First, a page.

Disney’s California Adventure is the comeback kid of California theme parks.
From its decidedly lackluster opening in 2001 through its troubled childhood and its eventual rise to popularity, Disney California Adventure has had a history you could only find in Hollywood.
California Adventure Lands
Buena Vista Street
- The Theme: The DCA equivalent to Disneyland’s Main Street, USA, Buena Vista Street is 1920’s Hollywood action and glamour. Buena Vista Street was deliberately themed after the way Hollywood looked when Walt Disney arrived in 1923.
- Fun Fact: Both California Disney parks have bronze statues of Walt Disney and Mickey Mouse; Storytellers stands in front of the Carthay Circle Theater in DCA as the counterpart to Partners, the statue of Disney and Mickey Mouse in Disneyland. The Carthay Circle Theater itself is the counterpart to Disneyland’s Sleeping Beauty Castle. While the Theater isn’t a real castle, it does have Disney Princess connections… The real Carthay Circle Theater was where Snow White and the Seven Dwarfs originally played.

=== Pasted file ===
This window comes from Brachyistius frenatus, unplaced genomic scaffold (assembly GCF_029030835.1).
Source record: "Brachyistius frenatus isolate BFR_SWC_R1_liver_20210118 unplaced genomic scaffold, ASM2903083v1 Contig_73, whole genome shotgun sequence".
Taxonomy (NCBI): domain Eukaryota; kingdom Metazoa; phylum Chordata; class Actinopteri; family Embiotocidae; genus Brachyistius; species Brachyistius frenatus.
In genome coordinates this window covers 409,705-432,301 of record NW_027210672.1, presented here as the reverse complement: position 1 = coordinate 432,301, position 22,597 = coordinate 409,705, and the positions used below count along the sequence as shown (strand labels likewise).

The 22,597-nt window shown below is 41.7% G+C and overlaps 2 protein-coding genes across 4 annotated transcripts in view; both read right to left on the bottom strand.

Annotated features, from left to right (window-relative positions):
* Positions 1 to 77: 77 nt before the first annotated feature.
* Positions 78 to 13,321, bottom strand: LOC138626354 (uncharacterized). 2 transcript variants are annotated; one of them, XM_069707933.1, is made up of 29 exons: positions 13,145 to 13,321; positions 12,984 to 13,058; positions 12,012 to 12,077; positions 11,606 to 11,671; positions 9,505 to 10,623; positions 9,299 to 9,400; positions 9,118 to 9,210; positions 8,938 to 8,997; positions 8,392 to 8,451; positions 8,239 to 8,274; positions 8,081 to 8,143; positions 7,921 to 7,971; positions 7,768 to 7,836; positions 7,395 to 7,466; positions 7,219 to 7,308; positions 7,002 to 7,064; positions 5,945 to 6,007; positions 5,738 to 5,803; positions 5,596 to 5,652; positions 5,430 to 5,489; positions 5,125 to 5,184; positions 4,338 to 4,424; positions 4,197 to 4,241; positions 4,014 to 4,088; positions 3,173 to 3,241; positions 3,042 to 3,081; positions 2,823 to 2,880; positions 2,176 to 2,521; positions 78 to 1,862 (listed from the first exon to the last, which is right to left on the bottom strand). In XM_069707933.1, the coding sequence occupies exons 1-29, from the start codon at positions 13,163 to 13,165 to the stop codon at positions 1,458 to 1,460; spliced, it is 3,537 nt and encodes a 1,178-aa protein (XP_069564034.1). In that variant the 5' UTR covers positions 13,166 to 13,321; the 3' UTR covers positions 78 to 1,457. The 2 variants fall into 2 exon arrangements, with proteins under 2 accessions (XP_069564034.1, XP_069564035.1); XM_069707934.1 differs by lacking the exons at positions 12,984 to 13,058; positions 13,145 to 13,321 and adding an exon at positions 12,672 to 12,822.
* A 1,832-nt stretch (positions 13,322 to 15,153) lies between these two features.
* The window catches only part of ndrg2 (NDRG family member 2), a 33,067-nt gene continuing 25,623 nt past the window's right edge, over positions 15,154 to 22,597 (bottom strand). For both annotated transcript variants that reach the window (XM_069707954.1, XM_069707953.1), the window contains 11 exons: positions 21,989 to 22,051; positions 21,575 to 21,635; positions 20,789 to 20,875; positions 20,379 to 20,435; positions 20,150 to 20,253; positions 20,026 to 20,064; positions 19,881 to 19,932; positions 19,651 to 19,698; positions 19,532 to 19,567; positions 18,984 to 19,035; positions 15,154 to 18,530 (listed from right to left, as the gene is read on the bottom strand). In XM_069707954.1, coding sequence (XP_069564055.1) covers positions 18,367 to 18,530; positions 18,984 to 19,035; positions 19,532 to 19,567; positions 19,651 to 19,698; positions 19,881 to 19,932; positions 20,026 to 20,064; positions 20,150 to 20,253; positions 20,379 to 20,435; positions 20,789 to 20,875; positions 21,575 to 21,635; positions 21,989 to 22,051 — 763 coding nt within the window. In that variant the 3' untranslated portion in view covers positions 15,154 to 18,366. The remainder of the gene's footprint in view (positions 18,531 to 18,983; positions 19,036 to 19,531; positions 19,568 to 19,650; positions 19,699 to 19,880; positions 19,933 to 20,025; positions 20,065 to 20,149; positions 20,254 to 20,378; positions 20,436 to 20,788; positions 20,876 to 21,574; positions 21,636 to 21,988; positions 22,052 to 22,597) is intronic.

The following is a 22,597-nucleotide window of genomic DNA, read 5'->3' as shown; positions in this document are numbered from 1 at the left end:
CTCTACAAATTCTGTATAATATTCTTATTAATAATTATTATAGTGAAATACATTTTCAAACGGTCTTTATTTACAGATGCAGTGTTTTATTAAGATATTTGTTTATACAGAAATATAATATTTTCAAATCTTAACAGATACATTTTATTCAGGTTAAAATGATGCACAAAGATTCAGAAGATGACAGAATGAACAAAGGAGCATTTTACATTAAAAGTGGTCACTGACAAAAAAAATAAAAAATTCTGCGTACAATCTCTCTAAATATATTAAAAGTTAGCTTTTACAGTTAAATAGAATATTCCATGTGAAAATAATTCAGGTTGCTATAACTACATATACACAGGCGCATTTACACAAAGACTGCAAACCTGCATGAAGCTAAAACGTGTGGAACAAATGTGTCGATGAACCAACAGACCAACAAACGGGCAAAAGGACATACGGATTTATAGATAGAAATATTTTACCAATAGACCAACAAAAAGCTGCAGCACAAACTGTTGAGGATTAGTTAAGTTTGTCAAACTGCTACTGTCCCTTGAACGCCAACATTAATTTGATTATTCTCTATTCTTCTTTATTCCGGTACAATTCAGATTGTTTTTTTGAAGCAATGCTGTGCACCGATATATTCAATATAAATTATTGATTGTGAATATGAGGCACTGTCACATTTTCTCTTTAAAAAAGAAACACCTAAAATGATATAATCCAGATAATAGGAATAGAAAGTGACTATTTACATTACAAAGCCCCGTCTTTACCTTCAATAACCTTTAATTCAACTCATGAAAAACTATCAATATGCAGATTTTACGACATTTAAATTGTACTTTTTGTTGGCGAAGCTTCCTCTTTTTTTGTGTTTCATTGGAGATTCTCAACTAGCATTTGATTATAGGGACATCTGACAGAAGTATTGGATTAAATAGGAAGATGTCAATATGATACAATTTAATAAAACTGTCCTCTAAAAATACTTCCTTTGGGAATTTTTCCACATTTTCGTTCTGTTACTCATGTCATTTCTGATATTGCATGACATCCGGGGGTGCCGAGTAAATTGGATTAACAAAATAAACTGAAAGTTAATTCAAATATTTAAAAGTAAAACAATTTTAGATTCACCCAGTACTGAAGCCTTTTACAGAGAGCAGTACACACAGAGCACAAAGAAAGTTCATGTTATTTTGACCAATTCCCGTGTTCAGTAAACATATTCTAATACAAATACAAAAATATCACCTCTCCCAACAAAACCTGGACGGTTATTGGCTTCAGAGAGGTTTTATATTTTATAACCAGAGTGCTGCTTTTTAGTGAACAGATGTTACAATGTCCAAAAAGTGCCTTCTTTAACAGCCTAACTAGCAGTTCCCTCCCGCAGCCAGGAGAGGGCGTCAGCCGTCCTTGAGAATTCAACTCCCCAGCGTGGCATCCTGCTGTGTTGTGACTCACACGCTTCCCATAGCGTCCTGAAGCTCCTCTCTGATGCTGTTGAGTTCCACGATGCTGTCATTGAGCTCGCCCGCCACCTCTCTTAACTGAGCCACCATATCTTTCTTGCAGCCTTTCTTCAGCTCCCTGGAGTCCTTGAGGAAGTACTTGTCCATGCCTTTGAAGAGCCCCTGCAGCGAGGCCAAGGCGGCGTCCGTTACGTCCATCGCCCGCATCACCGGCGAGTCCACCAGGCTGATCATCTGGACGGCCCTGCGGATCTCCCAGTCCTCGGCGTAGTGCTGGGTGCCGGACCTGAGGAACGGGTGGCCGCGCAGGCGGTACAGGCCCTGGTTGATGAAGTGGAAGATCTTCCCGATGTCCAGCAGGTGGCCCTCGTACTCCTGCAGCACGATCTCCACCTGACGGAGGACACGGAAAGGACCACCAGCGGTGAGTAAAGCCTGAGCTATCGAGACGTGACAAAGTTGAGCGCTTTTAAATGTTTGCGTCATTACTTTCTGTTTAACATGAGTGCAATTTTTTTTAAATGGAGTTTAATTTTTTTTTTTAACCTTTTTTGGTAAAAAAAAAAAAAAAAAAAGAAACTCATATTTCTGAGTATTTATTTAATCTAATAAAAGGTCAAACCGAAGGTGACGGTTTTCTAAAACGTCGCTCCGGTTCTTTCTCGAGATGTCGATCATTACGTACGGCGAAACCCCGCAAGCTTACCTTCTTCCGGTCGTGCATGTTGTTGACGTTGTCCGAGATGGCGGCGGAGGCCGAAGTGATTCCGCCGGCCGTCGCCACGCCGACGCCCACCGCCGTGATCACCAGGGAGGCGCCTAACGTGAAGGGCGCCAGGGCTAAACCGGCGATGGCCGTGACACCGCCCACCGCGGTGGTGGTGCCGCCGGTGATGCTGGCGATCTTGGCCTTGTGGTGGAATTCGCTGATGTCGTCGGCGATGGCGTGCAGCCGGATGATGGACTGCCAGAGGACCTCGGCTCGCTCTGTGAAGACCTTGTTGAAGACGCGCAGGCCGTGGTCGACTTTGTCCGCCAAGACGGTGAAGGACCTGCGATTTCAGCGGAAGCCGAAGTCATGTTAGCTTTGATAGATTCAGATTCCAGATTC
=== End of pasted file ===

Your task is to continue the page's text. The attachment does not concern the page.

- The Theme: Radiator Springs
- Fun Fact: Luigi’s Rollickin’ Roadsters attraction was originally Luigi’s Flying Tires, and at one point, it actually had beach balls incorporated into the ride. Unfortunately, the balls caused a lot of collisions, so they were removed from the Flying Tires long before it got revamped and renamed.
- Must See Attraction: Radiator Springs Racers. It is the only FASTPASS attraction in Cars Land, so make sure you get yours early.
- The Theme: The beautiful natural splendor of a California national park in the 1950’s. Grizzly Peak is home to the popular Soarin’ Around the World attraction.
- Fun Fact: The longest drop on Grizzly River Run is a stomach-churning 22 feet.
- Must See Attraction: Soarin’ Around the World is a perennially popular flight simulator ride that really makes you feel like you’re flying. The other popular ride is Grizzly River Run, a wild water ride that takes its motto very seriously. What motto? “The Wetter, the Better.” If you don’t want to get too wet, rain ponchos are available for purchase in nearby gift shops.